Monday, November 30, 2009

Of Regret and A Night Running from the Law


"There ain’t nothin’ like regret to remind you you're alive"
Sheryl Crow


As your life reveals itself to you, you may find lucky choices mixed with regrets and the sting of the past sitting somewhere in that place in your middle body that only seems to exist for such emotions. They all led you to Now. But you may also find, like the peeling of an onion, that the layers that seemed to be truth and the layers that seemed to be nothing but mendacity may trade places -- this is the trick of time, I think.

Who’s to know if something as seemingly insignificant as my sitting home alone on the night of my high school prom changed the direction my life -- was that the flutter of a butterfly’s wings in my life? All I know is that I did sit home alone that night and then? Then I went on with things. One year later I would spend a night running from the Law and while it felt like the roar of a lion instead of the flutter of insect wings, its only consequence would be to equip me with a story to tell and a realization that regrets can be fleeting.

There was a country club, somewhere in the wilds of Connecticut that was the place to skinny dip, after hours, in the summer, under the one light in the parking lot or the polluted moon. We knew it as the Jewish Country Club -- which only distinguishes it as a Club that many of us were not members of. The thing about Westport back then was that there were lots of clubs and while they didn’t say it in their bylaws, the memberships were doled out to whites only or gentiles only and this, I suppose, necessitated the need for clubs that made themselves equally exclusive by admitting only those who were excluded elsewhere. See? It was complicated to some but not to most -- and it was a civil way of handling a completely uncivil habit.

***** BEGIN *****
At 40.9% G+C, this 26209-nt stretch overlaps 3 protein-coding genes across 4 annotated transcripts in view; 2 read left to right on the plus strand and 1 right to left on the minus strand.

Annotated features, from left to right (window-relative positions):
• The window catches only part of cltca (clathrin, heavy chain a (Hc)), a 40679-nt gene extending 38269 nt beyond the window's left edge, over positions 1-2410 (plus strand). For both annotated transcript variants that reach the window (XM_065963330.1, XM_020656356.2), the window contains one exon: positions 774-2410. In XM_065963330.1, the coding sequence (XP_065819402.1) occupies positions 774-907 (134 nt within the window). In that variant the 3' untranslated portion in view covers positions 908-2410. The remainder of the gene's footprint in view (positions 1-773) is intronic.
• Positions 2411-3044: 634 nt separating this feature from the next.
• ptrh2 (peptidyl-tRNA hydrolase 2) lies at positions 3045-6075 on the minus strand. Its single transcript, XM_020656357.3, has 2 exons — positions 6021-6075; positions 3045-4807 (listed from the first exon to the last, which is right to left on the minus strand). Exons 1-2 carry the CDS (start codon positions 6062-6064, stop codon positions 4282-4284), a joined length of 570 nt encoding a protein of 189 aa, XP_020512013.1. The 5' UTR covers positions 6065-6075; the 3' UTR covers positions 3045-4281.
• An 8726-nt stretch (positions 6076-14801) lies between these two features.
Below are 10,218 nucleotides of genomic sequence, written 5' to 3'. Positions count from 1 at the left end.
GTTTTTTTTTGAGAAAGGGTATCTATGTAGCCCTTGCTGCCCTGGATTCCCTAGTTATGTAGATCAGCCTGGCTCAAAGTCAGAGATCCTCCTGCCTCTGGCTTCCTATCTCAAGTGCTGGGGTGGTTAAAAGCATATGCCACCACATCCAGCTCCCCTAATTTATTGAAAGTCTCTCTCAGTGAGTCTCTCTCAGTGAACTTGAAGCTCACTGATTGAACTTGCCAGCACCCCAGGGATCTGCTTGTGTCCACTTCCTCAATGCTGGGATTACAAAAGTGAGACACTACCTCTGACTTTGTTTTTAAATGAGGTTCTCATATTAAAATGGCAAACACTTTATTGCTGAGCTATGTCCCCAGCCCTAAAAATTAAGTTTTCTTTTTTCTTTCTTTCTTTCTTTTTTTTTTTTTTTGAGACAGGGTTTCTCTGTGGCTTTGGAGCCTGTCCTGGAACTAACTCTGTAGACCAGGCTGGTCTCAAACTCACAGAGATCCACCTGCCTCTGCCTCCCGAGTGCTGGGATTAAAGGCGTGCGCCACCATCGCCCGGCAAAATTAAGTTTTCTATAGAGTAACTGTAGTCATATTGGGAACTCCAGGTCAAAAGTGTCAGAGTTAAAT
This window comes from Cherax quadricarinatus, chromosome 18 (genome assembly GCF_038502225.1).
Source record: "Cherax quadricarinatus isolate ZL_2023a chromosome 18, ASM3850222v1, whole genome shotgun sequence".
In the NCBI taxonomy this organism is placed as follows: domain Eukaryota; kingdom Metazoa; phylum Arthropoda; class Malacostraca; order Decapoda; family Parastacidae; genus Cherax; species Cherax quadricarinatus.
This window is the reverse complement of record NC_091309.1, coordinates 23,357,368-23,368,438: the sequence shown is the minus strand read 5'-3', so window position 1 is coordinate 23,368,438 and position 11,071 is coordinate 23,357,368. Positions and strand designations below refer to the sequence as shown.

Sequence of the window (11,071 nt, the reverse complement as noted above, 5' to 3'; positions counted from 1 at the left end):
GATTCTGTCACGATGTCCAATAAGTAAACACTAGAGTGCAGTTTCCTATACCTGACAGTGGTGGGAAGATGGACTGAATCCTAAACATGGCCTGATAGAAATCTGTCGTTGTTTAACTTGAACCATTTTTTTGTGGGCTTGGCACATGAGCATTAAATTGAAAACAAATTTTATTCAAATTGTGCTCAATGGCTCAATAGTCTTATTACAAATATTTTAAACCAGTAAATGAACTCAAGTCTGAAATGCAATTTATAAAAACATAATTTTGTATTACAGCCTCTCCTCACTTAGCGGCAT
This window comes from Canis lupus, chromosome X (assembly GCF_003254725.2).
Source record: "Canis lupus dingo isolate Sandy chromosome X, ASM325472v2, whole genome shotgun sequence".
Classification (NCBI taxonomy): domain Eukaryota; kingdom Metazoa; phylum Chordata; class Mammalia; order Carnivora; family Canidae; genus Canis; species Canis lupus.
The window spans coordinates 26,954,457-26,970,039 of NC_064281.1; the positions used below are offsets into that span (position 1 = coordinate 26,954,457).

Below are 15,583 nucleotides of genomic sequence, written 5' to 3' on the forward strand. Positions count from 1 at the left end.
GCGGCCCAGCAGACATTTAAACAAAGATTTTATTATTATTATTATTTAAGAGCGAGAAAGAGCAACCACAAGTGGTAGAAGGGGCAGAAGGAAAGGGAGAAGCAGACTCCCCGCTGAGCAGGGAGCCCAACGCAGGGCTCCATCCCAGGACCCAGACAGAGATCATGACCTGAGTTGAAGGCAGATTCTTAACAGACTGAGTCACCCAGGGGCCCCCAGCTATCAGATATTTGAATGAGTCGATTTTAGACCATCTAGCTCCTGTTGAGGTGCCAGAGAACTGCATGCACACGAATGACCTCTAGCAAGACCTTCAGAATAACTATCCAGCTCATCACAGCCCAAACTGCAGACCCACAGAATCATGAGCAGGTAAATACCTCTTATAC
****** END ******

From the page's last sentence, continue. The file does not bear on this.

But the point here is not to expound on the history of uncivil rights in Connecticut -- the point is to identify this immaculate club with the 9 hole golf course, spacious club house, and most especially the swimming pool that drew a number of underage skinny dippers from various drinking establishments to partake of its waters.

The first time I swam in this pool was with a great number of people. We were home for the summer from college, our freshman year was over and done with, and as the bar that we were lingering in closed and sent us out into the hot summer parking lot, word got round that we were all going swimming. Now we lived in a beach town and the parking lot we were loitering in at 2 am was only minutes from the Long Island Sound, but it was rare for any of us townies to swim in the Sound at night. We were of the Jaws generation -- a night time swim in the beautiful green waters of the Sound only meant one thing to us kids -- Roy Scheider and Richard Dreyfuss were going to be examining our remains sometime the next day and then the town would go bankrupt for the summer because all the tourists were too afraid to swim. So pool hopping was a big night time behavior of the young set in my town.